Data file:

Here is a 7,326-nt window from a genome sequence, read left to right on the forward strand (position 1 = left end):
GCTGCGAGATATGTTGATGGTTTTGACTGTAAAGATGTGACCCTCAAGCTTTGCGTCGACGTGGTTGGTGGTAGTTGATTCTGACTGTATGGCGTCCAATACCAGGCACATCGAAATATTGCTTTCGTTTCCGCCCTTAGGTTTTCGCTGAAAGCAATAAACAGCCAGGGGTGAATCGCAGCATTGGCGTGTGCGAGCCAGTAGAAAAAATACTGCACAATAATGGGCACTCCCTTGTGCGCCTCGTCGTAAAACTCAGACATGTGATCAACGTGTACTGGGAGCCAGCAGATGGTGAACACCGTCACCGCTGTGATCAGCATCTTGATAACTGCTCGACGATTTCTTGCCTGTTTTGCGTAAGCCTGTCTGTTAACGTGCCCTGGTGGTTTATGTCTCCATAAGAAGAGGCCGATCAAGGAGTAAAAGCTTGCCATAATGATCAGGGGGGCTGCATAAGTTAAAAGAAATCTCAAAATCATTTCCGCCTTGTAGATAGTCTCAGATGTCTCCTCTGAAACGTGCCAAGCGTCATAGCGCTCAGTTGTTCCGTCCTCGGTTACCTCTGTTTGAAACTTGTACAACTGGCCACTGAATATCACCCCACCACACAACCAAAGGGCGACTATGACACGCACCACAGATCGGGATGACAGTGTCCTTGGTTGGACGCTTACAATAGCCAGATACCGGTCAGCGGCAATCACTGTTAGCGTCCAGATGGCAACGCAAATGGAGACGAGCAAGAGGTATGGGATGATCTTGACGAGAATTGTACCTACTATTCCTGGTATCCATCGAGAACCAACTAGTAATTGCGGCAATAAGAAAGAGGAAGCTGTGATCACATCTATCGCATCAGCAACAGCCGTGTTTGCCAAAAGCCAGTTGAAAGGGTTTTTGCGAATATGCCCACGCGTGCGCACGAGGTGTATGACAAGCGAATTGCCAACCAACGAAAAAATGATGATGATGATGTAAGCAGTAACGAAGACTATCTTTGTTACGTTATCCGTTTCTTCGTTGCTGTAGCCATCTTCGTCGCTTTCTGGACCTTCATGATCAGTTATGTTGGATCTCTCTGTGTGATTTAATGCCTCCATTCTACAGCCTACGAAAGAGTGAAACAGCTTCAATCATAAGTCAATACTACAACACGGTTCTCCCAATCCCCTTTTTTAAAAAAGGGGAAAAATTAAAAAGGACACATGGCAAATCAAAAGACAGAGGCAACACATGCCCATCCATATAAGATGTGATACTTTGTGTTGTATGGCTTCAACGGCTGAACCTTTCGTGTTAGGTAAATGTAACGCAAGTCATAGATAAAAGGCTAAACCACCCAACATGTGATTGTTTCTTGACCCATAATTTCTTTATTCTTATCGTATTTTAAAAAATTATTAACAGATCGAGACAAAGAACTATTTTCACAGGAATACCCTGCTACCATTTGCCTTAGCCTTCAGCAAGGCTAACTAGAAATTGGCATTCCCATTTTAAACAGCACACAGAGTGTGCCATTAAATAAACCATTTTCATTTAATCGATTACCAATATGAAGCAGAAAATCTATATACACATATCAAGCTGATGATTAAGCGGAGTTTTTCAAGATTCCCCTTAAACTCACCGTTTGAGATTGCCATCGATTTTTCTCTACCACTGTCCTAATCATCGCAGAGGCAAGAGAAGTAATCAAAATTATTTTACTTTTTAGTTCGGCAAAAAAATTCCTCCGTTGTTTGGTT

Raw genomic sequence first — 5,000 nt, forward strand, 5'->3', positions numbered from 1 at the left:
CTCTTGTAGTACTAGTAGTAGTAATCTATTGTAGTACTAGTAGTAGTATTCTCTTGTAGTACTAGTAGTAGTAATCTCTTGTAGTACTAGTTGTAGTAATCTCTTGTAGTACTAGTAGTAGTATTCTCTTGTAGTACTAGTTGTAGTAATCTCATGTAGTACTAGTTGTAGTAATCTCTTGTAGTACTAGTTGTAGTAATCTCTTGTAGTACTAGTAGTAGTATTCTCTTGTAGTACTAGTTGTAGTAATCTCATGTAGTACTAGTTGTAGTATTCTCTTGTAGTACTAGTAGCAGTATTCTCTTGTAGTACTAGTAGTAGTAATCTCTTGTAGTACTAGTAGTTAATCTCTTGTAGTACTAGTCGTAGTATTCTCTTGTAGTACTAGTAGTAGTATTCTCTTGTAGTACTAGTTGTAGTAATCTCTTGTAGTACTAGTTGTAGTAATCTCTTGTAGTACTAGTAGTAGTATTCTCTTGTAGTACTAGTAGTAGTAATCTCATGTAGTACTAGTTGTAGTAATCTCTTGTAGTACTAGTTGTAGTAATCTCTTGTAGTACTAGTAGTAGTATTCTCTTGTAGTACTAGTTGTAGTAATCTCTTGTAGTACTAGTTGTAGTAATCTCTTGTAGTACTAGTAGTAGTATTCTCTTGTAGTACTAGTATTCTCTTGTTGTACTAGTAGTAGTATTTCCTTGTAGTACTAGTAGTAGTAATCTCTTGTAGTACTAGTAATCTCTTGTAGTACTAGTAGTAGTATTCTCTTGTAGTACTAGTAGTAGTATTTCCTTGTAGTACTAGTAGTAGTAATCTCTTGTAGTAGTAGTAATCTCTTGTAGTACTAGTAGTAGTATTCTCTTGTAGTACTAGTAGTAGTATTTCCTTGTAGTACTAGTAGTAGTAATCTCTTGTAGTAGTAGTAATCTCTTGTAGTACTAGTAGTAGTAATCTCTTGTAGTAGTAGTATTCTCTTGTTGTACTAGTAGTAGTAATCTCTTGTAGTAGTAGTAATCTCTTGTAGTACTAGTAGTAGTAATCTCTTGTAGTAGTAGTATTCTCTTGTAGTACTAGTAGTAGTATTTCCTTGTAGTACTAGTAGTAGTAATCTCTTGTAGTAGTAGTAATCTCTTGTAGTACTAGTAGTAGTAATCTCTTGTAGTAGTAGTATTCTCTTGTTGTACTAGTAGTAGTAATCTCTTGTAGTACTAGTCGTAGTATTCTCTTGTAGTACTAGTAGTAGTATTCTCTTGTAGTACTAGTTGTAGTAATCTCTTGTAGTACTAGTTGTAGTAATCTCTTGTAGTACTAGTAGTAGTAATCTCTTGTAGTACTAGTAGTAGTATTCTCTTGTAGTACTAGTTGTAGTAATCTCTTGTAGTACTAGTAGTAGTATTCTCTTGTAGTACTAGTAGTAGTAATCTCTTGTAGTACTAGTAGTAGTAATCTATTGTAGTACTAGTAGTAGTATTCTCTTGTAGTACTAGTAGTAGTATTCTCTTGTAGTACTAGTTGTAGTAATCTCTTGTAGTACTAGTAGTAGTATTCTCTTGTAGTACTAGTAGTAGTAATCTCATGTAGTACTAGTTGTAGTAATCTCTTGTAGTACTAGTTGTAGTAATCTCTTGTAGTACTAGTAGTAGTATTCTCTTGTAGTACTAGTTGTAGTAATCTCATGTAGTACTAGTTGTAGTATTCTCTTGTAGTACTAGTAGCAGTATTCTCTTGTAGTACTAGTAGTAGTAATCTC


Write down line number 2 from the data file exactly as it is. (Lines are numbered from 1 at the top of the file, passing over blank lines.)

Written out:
GCTGCGAGATATGTTGATGGTTTTGACTGTAAAGATGTGACCCTCAAGCTTTGCGTCGACGTGGTTGGTGGTAGTTGATTCTGACTGTATGGCGTCCAATACCAGGCACATCGAAATATTGCTTTCGTTTCCGCCCTTAGGTTTTCGCTGAAAGCAATAAACAGCCAGGGGTGAATCGCAGCATTGGCGTGTGCGAGCCAGTAGAAAAAATACTGCACAATAATGGGCACTCCCTTGTGCGCCTCGTCGTAAAACTCAGACATGTGATCAACGTGTACTGGGAGCCAGCAGATGGTGAACACCGTCACCGCTGTGATCAGCATCTTGATAACTGCTCGACGATTTCTTGCCTGTTTTGCGTAAGCCTGTCTGTTAACGTGCCCTGGTGGTTTATGTCTCCATAAGAAGAGGCCGATCAAGGAGTAAAAGCTTGCCATAATGATCAGGGGGGCTGCATAAGTTAAAAGAAATCTCAAAATCATTTCCGCCTTGTAGATAGTCTCAGATGTCTCCTCTGAAACGTGCCAAGCGTCATAGCGCTCAGTTGTTCCGTCCTCGGTTACCTCTGTTTGAAACTTGTACAACTGGCCACTGAATATCACCCCACCACACAACCAAAGGGCGACTATGACACGCACCACAGATCGGGATGACAGTGTCCTTGGTTGGACGCTTACAATAGCCAGATACCGGTCAGCGGCAATCACTGTTAGCGTCCAGATGGCAACGCAAATGGAGACGAGCAAGAGGTATGGGATGATCTTGACGAGAATTGTACCTACTATTCCTGGTATCCATCGAGAACCAACTAGTAATTGCGGCAATAAGAAAGAGGAAGCTGTGATCACATCTATCGCATCAGCAACAGCCGTGTTTGCCAAAAGCCAGTTGAAAGGGTTTTTGCGAATATGCCCACGCGTGCGCACGAGGTGTATGACAAGCGAATTGCCAACCAACGAAAAAATGATGATGATGATGTAAGCAGTAACGAAGACTATCTTTGTTACGTTATCCGTTTCTTCGTTGCTGTAGCCATCTTCGTCGCTTTCTGGACCTTCATGATCAGTTATGTTGGATCTCTCTGTGTGATTTAATGCCTCCATTCTACAGCCTACGAAAGAGTGAAACAGCTTCAATCATAAGTCAATACTACAACACGGTTCTCCCAATCCCCTTTTTTAAAAAAGGGGAAAAATTAAAAAGGACACATGGCAAATCAAAAGACAGAGGCAACACATGCCCATCCATATAAGATGTGATACTTTGTGTTGTATGGCTTCAACGGCTGAACCTTTCGTGTTAGGTAAATGTAACGCAAGTCATAGATAAAAGGCTAAACCACCCAACATGTGATTGTTTCTTGACCCATAATTTCTTTATTCTTATCGTATTTTAAAAAATTATTAACAGATCGAGACAAAGAACTATTTTCACAGGAATACCCTGCTACCATTTGCCTTAGCCTTCAGCAAGGCTAACTAGAAATTGGCATTCCCATTTTAAACAGCACACAGAGTGTGCCATTAAATAAACCATTTTCATTTAATCGATTACCAATATGAAGCAGAAAATCTATATACACATATCAAGCTGATGATTAAGCGGAGTTTTTCAAGATTCCCCTTAAACTCACCGTTTGAGATTGCCATCGATTTTTCTCTACCACTGTCCTAATCATCGCAGAGGCAAGAGAAGTAATCAAAATTATTTTACTTTTTAGTTCGGCAAAAAAATTCCTCCGTTGTTTGGTT